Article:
My colleague Ariel Zylberman has organized a one-day academic workshop here at UAlbany, coming up on March 15. The topic is constitutivism about moral norms— the view that norms are presumed by the very nature of action and agency.
The powerhouse list of speakers comprises Matthias Haase (Chicago), Michelle Kosch (Cornell), Sharon Street (NYU), and David Velleman (NYU). The official commenters will be Hille Paakkunainen (Syracuse), Francey Russell (Yale), Jason D’Cruz (UAlbany), and Paul Katsafanas (Boston University).
If it sounds like your kind of thing and you might be in the capital region in mid-March, more information and the registration form are at the workshop webpage. It’s a free workshop, but Ariel is asking that attendees register by March 1.
Next month Kareem Khalifa (Middlebury College) is visiting Albany to present work that he developed in collaboration with Emily Sullivan (Delft University of Technology).
Will it turn out to be a comedy of errors, or can they show that the sound and fury about the epistemic role of idealization is just a tempest in a teapot? Either way would be interesting, and all’s well that ends well.
Idealizations and Understanding: Much Ado About Nothing?
3:00-5:00, March 9, 2018
UAlbany Humanities Building, room 354
Abstract: Idealizations frequently advance scientific understanding. Because of this, many have argued that understanding is non-factive or that falsehoods play a distinct epistemic role. In this paper, we argue that these positions greatly overstate idealizations’ epistemic import. We bring work on epistemic value to bear on the debate surrounding idealizations and understanding, arguing that idealizations qua falsehoods only have non-epistemic value. We argue for this claim by criticizing the four leading approaches that give epistemic importance to idealizations. For each of these approaches, we show that: (a) idealizations’ false components only promote psychological convenience instead of the epistemic good of understanding, and (b) only the true components of idealizations have epistemic value.
As I wrote a while ago, my department is trying to drum up more graduate applications. One strategy is to send out encouraging e-mails. I’m endeavoring to write to all the philosophy departments in our corner of the country. I’m presently in the middle of that, so you might hear from me soon.
In the interests of maximizing reach, I’m posting the e-mail here too.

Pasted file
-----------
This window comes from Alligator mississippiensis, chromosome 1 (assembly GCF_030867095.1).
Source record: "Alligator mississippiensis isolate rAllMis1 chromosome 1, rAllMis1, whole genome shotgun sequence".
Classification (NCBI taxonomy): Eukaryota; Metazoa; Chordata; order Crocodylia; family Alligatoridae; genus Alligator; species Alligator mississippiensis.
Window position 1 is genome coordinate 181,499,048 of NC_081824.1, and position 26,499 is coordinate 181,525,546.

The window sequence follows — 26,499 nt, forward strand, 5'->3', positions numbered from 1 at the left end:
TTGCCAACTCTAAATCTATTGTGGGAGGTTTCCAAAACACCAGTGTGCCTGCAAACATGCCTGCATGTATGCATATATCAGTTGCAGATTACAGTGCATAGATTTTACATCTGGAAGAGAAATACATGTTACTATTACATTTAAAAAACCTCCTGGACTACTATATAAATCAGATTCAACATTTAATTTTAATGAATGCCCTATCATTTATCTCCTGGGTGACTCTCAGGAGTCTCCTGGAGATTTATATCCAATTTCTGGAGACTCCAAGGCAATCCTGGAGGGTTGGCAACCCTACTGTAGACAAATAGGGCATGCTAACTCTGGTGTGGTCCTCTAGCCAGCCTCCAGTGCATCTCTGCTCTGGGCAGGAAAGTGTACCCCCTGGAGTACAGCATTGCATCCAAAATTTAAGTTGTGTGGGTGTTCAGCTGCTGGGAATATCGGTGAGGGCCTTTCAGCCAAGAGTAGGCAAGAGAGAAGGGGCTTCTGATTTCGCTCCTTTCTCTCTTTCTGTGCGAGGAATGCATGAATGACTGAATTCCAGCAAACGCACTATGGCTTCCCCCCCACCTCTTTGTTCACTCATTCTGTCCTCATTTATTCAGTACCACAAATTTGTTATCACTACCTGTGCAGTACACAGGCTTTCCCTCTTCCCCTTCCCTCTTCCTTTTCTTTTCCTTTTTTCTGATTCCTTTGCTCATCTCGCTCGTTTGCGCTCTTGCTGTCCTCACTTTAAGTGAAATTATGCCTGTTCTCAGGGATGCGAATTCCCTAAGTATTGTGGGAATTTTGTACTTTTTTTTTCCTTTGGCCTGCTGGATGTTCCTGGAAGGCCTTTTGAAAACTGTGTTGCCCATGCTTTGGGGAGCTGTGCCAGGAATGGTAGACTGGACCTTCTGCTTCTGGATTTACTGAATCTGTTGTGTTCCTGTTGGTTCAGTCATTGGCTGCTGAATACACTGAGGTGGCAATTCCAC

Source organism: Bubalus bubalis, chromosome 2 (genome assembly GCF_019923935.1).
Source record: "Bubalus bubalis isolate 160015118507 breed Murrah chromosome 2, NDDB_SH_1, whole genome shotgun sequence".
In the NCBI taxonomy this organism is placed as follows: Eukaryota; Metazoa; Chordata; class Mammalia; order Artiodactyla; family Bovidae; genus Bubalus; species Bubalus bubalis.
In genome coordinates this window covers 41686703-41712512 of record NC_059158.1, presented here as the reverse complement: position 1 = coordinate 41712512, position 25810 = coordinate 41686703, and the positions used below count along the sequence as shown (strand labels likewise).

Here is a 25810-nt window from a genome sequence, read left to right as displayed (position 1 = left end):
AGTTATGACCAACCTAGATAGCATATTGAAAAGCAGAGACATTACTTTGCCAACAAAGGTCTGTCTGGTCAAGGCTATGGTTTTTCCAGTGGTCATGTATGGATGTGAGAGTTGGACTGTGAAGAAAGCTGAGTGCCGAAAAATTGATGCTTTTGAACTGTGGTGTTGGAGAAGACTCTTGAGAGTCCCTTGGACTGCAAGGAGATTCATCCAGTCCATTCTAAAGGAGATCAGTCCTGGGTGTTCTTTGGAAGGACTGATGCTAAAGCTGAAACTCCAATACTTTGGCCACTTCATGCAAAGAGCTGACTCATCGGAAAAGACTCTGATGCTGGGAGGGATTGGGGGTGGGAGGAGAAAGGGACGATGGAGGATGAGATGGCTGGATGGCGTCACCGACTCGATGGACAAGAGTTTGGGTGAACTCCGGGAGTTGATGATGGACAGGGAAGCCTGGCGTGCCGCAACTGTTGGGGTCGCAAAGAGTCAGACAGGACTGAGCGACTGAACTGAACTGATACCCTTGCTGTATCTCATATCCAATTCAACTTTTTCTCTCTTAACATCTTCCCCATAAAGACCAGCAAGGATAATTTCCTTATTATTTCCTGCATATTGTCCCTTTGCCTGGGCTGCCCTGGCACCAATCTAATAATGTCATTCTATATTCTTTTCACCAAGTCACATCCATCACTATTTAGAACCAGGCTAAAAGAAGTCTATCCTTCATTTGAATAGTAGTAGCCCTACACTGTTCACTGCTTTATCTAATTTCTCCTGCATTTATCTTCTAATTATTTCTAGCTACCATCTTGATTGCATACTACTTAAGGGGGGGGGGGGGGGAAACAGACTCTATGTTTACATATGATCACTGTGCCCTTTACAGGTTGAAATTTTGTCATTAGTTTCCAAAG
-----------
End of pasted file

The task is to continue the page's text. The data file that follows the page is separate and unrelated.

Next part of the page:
My department has had a precipitous drop in both applications and admissions for our PhD program. We have funded positions which we haven’t been able to fill with new-to-program students. These are a pretty good deal and involve no teaching responsibilities for the first year.
So I have two requests:
First, how do you think we should go about trying to make people who might be interested aware of the opportunity? Some programs mail out glossy posters touting their graduate programs. I suspect those mostly get thrown away, however, and I’m not sure that people these days look to posters for information.
Second, if you are in the position of mentioning our program to someone who might be suited for it, then please do so. Obviously this isn’t everybody: Students who can get funded slots at top-ranked programs should take them, some students should be talked out of going to grad school, and so on. But there are students who would get a lot out of coming here. We have strong faculty in a number of areas. Our graduates have a decent record of getting permanent and even tenure-track jobs. Many have gotten jobs at community colleges, the sort of jobs that aren’t even on the radar for graduates from top-ranked programs.
The UAlbany Philosophy department is hiring this year. If you know someone who’s a fit for the position, please encourage them to apply. The department is pretty congenial, and Albany is a nice place to be.
In terms of research specialty, we are looking in applied ethics broadly construed. We mention some things that could mean in the ad, but we are pretty open-minded about it. The backstop requirement is that a candidate must be OK with teaching an upper-division undergraduate course in Philosophy of Law pretty much every year.
Area of specialization: Applied Ethics and/or Political Philosophy
The successful candidate will have a promising research program in the area of specialization. The Philosophy Department at the University at Albany is interested in building on its existing strength in the area of global justice, but will consider candidates working in other areas such as bioethics, environmental ethics, the intersection of political philosophy and philosophy of science, business ethics, etc.
The job involves teaching both at the graduate and undergraduate level. In addition to teaching in their area of research, the candidate should be willing to teach Philosophy of Law at the undergraduate level on a regular basis.